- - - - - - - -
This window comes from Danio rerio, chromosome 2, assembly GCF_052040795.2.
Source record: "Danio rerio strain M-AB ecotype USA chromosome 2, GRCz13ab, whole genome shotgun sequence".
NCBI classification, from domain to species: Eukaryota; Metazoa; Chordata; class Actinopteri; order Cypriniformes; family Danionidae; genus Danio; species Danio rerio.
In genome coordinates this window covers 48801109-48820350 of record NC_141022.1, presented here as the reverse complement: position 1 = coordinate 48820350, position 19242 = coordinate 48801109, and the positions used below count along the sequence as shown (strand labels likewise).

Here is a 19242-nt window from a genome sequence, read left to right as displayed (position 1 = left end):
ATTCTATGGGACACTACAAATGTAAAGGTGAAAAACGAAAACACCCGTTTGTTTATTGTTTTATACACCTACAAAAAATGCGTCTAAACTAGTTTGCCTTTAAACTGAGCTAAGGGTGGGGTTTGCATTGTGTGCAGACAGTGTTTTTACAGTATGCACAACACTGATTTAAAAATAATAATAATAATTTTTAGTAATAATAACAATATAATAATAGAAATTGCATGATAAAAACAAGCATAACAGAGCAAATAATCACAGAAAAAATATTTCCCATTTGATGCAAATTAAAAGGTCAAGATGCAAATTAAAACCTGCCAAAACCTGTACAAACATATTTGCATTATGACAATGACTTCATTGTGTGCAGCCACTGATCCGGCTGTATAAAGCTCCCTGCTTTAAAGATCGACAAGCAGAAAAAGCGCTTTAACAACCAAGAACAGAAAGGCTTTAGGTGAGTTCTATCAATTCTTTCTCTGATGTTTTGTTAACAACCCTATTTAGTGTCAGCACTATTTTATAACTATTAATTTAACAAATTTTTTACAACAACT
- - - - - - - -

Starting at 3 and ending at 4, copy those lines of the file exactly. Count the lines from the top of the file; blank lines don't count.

NCBI classification, from domain to species: Eukaryota; Metazoa; Chordata; class Actinopteri; order Cypriniformes; family Danionidae; genus Danio; species Danio rerio.
In genome coordinates this window covers 48801109-48820350 of record NC_141022.1, presented here as the reverse complement: position 1 = coordinate 48820350, position 19242 = coordinate 48801109, and the positions used below count along the sequence as shown (strand labels likewise).